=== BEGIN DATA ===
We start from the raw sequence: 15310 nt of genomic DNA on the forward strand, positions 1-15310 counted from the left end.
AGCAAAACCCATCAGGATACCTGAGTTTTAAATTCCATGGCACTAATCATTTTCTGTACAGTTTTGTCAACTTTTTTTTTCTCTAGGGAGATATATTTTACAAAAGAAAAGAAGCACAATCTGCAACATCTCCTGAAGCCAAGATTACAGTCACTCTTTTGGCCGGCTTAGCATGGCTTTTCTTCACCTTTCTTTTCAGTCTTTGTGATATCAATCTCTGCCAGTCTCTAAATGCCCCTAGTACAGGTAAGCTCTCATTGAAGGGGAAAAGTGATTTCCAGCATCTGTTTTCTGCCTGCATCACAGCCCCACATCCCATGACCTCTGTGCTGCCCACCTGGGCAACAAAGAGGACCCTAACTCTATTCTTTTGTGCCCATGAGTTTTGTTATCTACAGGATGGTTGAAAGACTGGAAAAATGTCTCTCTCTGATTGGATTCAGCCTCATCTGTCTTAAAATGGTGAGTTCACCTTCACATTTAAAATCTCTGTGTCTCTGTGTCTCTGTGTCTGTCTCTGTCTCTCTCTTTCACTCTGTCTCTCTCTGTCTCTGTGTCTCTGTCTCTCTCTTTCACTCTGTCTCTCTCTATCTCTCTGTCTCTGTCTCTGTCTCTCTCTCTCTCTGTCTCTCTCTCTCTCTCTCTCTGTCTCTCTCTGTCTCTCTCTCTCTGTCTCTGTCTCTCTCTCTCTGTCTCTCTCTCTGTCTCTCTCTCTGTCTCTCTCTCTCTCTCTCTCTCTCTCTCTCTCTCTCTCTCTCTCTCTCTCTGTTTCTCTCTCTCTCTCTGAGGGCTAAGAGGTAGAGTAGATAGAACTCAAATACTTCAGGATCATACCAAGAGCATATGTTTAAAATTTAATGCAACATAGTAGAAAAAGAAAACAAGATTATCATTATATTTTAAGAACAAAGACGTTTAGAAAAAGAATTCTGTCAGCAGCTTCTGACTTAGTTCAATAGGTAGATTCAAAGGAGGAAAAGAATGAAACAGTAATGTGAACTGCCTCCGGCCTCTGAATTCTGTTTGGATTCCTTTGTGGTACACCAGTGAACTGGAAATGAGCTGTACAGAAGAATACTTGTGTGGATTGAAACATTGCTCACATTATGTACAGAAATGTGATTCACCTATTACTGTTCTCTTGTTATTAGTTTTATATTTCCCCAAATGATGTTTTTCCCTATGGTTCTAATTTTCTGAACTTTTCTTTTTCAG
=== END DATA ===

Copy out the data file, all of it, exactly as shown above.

We start from the raw sequence: 15310 nt of genomic DNA on the forward strand, positions 1-15310 counted from the left end.
AGCAAAACCCATCAGGATACCTGAGTTTTAAATTCCATGGCACTAATCATTTTCTGTACAGTTTTGTCAACTTTTTTTTTCTCTAGGGAGATATATTTTACAAAAGAAAAGAAGCACAATCTGCAACATCTCCTGAAGCCAAGATTACAGTCACTCTTTTGGCCGGCTTAGCATGGCTTTTCTTCACCTTTCTTTTCAGTCTTTGTGATATCAATCTCTGCCAGTCTCTAAATGCCCCTAGTACAGGTAAGCTCTCATTGAAGGGGAAAAGTGATTTCCAGCATCTGTTTTCTGCCTGCATCACAGCCCCACATCCCATGACCTCTGTGCTGCCCACCTGGGCAACAAAGAGGACCCTAACTCTATTCTTTTGTGCCCATGAGTTTTGTTATCTACAGGATGGTTGAAAGACTGGAAAAATGTCTCTCTCTGATTGGATTCAGCCTCATCTGTCTTAAAATGGTGAGTTCACCTTCACATTTAAAATCTCTGTGTCTCTGTGTCTCTGTGTCTGTCTCTGTCTCTCTCTTTCACTCTGTCTCTCTCTGTCTCTGTGTCTCTGTCTCTCTCTTTCACTCTGTCTCTCTCTATCTCTCTGTCTCTGTCTCTGTCTCTCTCTCTCTCTGTCTCTCTCTCTCTCTCTCTCTGTCTCTCTCTGTCTCTCTCTCTCTGTCTCTGTCTCTCTCTCTCTGTCTCTCTCTCTGTCTCTCTCTCTGTCTCTCTCTCTCTCTCTCTCTCTCTCTCTCTCTCTCTCTCTCTCTCTCTCTGTTTCTCTCTCTCTCTCTGAGGGCTAAGAGGTAGAGTAGATAGAACTCAAATACTTCAGGATCATACCAAGAGCATATGTTTAAAATTTAATGCAACATAGTAGAAAAAGAAAACAAGATTATCATTATATTTTAAGAACAAAGACGTTTAGAAAAAGAATTCTGTCAGCAGCTTCTGACTTAGTTCAATAGGTAGATTCAAAGGAGGAAAAGAATGAAACAGTAATGTGAACTGCCTCCGGCCTCTGAATTCTGTTTGGATTCCTTTGTGGTACACCAGTGAACTGGAAATGAGCTGTACAGAAGAATACTTGTGTGGATTGAAACATTGCTCACATTATGTACAGAAATGTGATTCACCTATTACTGTTCTCTTGTTATTAGTTTTATATTTCCCCAAATGATGTTTTTCCCTATGGTTCTAATTTTCTGAACTTTTCTTTTTCAG